Spectator on facebook

Spectator on facebook

Students may soon be grading teachers

Accusing schools of overloading them with an excess of theory and a dearth of creative practice, Slovak university students have called on the Education Ministry to force professors to change their teaching methods.
"We have some professors who just read out the 45-minute lectures they prepared 10 or more years ago and have been using ever since," said Peter Milík, a student at Bratislava's Comenius University. "They never even try to open the floor to questions, because it just might force them to face a discussion."
Student groups are hoping the ministry will act on their demands during preparation of a university reform bill that is to be submitted to parliament this fall. The ministry appears to be listening - the university reform bill currently includes a clause which would give students the right to evaluate their professors' work by filling out an "anonymous questionnaire concerning the quality of their education".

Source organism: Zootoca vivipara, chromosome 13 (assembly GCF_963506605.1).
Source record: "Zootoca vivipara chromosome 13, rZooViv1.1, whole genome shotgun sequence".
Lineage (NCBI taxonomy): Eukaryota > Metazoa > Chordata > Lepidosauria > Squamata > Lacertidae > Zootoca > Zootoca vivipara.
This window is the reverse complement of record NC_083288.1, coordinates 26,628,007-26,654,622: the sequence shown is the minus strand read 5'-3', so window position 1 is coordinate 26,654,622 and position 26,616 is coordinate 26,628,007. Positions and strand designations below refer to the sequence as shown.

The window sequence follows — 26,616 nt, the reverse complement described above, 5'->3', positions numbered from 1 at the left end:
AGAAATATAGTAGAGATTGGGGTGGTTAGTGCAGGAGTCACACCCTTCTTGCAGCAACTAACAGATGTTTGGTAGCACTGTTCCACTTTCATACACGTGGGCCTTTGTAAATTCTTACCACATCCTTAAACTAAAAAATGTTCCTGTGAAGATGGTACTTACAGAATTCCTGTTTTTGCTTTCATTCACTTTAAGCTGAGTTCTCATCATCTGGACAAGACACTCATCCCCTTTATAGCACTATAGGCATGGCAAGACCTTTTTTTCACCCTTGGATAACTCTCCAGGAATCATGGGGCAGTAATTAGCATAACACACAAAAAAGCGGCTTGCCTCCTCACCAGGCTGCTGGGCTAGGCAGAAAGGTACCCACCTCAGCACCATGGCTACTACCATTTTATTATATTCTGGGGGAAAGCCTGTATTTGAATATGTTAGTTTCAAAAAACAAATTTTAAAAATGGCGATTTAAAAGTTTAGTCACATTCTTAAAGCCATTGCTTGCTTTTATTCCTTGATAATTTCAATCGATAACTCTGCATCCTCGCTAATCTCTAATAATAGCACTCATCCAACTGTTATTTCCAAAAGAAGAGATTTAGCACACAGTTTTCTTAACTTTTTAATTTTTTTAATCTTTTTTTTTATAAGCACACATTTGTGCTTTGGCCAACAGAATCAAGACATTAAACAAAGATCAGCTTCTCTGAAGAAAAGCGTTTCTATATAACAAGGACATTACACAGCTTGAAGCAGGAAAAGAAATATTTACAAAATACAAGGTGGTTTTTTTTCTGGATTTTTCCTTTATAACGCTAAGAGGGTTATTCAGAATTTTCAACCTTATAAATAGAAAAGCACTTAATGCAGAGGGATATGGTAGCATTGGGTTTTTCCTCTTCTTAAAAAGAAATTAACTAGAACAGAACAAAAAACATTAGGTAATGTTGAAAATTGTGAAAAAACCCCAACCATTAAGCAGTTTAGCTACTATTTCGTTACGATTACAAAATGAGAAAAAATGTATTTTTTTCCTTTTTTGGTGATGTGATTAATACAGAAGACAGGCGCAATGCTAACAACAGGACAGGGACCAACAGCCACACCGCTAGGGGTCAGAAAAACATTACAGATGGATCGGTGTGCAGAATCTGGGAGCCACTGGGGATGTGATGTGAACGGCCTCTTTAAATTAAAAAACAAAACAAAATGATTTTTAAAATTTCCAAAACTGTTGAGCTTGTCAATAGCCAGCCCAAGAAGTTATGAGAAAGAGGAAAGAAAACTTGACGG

Students have called on the Education Ministry to give them more say in improving the quality of schooling.
photo: TASR

Accusing schools of overloading them with an excess of theory and a dearth of creative practice, Slovak university students have called on the Education Ministry to force professors to change their teaching methods.

"We have some professors who just read out the 45-minute lectures they prepared 10 or more years ago and have been using ever since," said Peter Milík, a student at Bratislava's Comenius University. "They never even try to open the floor to questions, because it just might force them to face a discussion."

Student groups are hoping the ministry will act on their demands during preparation of a university reform bill that is to be submitted to parliament this fall. The ministry appears to be listening - the university reform bill currently includes a clause which would give students the right to evaluate their professors' work by filling out an "anonymous questionnaire concerning the quality of their education".